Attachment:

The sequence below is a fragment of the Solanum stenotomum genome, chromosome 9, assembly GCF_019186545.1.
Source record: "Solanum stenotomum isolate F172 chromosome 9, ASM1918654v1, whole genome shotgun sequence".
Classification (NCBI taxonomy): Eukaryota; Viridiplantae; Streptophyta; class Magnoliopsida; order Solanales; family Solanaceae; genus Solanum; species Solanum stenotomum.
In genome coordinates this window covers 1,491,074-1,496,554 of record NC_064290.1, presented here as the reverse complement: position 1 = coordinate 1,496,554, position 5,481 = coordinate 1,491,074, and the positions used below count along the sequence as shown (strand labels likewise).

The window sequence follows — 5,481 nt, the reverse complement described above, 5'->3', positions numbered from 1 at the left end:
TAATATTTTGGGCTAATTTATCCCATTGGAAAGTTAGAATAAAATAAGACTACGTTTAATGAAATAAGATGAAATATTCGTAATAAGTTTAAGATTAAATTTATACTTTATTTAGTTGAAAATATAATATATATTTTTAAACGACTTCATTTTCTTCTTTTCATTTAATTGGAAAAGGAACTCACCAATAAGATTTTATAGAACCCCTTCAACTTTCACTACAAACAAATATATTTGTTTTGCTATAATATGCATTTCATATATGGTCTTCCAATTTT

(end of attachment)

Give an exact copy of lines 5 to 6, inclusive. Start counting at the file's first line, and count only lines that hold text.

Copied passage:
The window sequence follows — 5,481 nt, the reverse complement described above, 5'->3', positions numbered from 1 at the left end:
TAATATTTTGGGCTAATTTATCCCATTGGAAAGTTAGAATAAAATAAGACTACGTTTAATGAAATAAGATGAAATATTCGTAATAAGTTTAAGATTAAATTTATACTTTATTTAGTTGAAAATATAATATATATTTTTAAACGACTTCATTTTCTTCTTTTCATTTAATTGGAAAAGGAACTCACCAATAAGATTTTATAGAACCCCTTCAACTTTCACTACAAACAAATATATTTGTTTTGCTATAATATGCATTTCATATATGGTCTTCCAATTTT